SCOTTSDALE, Ariz. -- The baseball universe began conspiring to bring Rockies pitching prospects Kyle Freeland and Jeff Hoffman together as early as 2013.
Freeland was at the University of Evansville and Hoffman at East Carolina University, when they were placed together in the Cape Cod League -- a heavily scouted summer college league. They were then consecutive picks in the 2014 Draft, Freeland by the Rockies eighth overall, followed by Hoffman with the Blue Jays.
Then the similarities became weird. Each dealt with injuries. Hoffman underwent Tommy John surgery his final year at ECU and missed the 2014 season. Freeland's spring and summer of 2015 were marred by shoulder fatigue and a procedure to remove scar tissue from his throwing elbow.
Finally, on July 27 of last season, it occurred to Hoffman -- being traded from the Blue Jays to the Rockies in the Troy Tulowitzki deal -- that the separate paths would bring him and Freeland together.
"We really weren't that close in the Cape, but we were friends," sad Hoffman, the No. 52 prospect in baseball according to MLBPipeline and the Rockies' No. 4 prospect on MLB.com's list. "But when the trade was happening, I got taken by the Rockies. I texted him, got up with him, 'Hey, man, looks like we're going to be playing together again.'
"From then on we went to Aruba together this offseason. We play golf all the time while we're here. Now we live together. It's fun. It's nice to know somebody that you've known before."
Heck, these housemates didn't even have to change wardrobes. Both played college ball for teams that wear purple … just like the Rockies.
Well, all these odd coincidences would be lovely if Freeland and Hoffman reach their potential in the Rockies' rotation, whether now or in the future. The fact they're already in Major League Spring Training demonstrates that they've put themselves on the big league radar despite not having much pro experience.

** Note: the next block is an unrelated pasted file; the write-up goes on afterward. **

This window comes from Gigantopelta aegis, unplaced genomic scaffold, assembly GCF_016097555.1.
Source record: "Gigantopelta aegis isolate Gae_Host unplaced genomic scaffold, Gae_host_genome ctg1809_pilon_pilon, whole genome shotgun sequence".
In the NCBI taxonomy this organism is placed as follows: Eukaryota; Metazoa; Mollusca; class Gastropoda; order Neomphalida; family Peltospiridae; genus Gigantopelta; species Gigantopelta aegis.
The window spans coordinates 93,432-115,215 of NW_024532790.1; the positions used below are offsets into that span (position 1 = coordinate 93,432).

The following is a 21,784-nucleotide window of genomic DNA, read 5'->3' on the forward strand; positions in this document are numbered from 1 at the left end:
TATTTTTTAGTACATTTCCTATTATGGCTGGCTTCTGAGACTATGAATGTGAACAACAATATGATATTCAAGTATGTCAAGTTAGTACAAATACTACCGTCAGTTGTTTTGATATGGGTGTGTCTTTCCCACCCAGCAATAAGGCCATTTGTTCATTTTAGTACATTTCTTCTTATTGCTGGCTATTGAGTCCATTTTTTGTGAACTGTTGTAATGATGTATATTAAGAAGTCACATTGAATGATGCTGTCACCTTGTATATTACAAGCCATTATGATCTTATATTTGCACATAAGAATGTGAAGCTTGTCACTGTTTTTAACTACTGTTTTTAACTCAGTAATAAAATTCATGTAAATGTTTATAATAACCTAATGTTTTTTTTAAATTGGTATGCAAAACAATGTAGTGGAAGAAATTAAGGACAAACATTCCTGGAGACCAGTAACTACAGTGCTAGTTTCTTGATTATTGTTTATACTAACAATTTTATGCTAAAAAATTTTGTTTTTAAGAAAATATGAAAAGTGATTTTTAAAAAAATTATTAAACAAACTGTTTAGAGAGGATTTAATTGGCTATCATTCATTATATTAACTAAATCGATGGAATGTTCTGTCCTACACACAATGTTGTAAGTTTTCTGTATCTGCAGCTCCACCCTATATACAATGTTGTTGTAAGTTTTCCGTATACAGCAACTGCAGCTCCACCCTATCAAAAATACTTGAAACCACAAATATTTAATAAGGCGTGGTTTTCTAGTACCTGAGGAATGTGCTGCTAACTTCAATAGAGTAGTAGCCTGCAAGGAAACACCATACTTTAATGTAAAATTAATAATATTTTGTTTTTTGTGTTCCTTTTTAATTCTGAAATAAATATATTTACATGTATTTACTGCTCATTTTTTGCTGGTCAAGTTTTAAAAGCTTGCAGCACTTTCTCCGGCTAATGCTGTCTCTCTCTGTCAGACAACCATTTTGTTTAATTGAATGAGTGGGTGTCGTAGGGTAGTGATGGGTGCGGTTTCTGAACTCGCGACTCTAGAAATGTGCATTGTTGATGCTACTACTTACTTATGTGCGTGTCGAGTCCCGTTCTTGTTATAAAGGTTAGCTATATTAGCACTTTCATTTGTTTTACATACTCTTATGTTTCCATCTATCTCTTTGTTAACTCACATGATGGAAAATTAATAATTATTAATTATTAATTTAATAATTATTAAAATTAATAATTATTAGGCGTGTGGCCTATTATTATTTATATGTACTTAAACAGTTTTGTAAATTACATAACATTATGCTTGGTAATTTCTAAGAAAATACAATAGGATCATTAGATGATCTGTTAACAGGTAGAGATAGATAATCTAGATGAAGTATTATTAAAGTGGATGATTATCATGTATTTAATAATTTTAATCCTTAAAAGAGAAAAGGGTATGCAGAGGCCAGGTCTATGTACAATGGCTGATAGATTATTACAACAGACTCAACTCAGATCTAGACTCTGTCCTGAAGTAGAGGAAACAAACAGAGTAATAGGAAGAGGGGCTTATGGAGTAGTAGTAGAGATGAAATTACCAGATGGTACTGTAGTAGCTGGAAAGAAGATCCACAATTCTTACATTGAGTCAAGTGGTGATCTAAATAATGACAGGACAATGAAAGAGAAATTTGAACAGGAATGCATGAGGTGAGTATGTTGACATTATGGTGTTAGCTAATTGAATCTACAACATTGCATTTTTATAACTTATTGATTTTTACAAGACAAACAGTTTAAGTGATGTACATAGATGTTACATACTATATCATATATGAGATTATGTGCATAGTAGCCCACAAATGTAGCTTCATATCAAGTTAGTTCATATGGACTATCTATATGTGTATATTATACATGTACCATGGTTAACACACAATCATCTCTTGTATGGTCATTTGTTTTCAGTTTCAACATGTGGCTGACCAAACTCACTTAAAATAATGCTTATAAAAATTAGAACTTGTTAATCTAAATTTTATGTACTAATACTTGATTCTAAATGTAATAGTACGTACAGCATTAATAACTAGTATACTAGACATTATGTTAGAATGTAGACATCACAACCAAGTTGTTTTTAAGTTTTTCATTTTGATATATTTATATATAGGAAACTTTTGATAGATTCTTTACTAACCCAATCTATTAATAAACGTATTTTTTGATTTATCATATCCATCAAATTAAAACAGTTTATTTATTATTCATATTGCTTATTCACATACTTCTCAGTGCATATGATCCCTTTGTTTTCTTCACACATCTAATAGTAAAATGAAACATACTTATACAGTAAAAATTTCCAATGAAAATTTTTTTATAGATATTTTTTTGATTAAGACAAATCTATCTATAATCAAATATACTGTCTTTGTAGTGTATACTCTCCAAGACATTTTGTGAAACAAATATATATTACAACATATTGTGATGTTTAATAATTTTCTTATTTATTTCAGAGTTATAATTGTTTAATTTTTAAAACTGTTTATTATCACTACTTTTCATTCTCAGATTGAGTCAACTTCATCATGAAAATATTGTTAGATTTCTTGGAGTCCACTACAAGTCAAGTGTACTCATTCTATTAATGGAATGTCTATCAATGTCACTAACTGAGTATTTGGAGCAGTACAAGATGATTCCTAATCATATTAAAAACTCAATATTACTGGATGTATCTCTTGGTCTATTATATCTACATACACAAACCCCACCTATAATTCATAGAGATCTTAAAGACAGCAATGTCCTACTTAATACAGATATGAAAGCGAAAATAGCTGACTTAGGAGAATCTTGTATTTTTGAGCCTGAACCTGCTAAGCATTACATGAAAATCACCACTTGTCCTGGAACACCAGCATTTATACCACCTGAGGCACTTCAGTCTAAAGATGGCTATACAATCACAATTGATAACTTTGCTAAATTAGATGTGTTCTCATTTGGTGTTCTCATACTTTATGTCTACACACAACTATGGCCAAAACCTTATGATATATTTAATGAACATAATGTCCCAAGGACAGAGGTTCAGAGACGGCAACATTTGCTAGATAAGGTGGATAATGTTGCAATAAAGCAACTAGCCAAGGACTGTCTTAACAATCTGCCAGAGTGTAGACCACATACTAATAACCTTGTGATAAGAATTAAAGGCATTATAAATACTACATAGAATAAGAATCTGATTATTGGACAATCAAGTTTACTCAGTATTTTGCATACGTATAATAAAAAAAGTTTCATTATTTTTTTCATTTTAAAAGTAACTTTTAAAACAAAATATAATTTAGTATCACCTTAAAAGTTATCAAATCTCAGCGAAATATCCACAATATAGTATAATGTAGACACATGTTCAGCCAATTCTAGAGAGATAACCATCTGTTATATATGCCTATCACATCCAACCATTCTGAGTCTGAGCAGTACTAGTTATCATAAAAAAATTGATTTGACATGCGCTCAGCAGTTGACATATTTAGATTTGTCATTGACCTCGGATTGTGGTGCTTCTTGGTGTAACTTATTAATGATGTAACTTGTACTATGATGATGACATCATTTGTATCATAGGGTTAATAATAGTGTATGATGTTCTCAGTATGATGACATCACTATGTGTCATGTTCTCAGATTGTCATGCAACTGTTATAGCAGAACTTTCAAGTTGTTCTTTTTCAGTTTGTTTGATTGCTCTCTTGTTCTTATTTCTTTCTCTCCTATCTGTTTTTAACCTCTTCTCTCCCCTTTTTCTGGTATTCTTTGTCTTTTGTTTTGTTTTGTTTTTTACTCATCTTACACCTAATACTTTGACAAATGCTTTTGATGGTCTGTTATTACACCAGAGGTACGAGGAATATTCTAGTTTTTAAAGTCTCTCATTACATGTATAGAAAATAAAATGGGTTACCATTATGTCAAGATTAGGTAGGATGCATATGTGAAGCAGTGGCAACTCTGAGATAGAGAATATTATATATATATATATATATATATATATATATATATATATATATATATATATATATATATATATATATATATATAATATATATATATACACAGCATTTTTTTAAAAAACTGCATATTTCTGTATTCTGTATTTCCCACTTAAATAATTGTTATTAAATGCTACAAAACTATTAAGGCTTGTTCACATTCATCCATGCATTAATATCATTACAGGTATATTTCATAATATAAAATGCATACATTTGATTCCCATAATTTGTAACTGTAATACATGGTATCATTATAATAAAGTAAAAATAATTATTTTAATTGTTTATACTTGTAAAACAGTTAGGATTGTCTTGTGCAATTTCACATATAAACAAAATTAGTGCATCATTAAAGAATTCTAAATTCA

When finally cleared to pitch, Freeland went 3-2 with a 4.24 ERA in nine games at Rookie-level Grand Junction and Class A Modesto. But he found his stride against top prospects in the Arizona Fall League, going 4-1 with a 2.84 ERA in five games for the Salt River Rafters, with six of the seven runs coming in his debut.
Freeland said his arm was healthy and strong entering the offseason, and he comes to camp believing in his ability.
"If I wouldn't have had that experience facing that level of competition, coming in here would have been a bit more of a challenge," said Freeland, the Rockies' No. 9 prospect according to MLB.com. "Now I'm coming into big league camp having faced the elite."
After having Tommy John surgery during the early part of the 2014 season, Hoffman was a combined 5-5 with a 3.03 ERA with three clubs in the Blue Jays and Rockies systems. The work with the Rockies -- 2-2, 3.22 with 29 strikeouts and 10 walks in 36 1/3 innings at Double-A New Britain -- was especially instructive. Before the trade, the Jays prohibited him from throwing a curveball that offsets his four-seam and two-seam fastballs.
"It was a long time coming -- I was out of the game for awhile and when I got back into games I wanted to throw everything, and felt I could," Hoffman said. "The restrictions were tough, but I got through it."
The pair can assist one other through the heavy expectations.
Freeland is the highest-profile Denver-area product the Rockies have drafted and signed since pitcher John Burke, who was taken out of the University of Florida with the club's inaugural Draft pick in 1992. Burke went 4-6 with a 6.75 ERA in his only 28 Major League games, with the Rockies in 1996 and 1997. Although he is a lifelong fan who learned to love the Rockies from his father, Freeland never met his boyhood idols -- Larry Walker and Todd Helton -- growing up. And, because he had already planned a senior trip with his friends during his senior year at Thomas Jefferson High and turned down an all-star game invitation, the first time he'll pitch in a game at Coors will be in the Majors, whenever that is.
"It definitely crosses my mind frequently -- being the hometown kid that grows up and does something great for the Colorado Rockies," Freeland said.
Last year, the Blue Jays were considering bringing up Hoffman for their playoff run, to at least work out with the team and observe the atmosphere. Those plans changed when the Rockies insisted he be in the deal if they were going to give up their erstwhile franchise face.
Hoffman said being a Draft prospect at ECU helped prepare him to ignore the weight of being the Rockies' key to a trade, in which Tulowitzki and reliever LaTroy Hawkins went to Toronto for shortstop Jose Reyes, and pitchers Miguel Castro and Jesus Tinoco as well as Hoffman.
"They made the trade for who I am," Hoffman said. "And I don't think I need to be anything extra."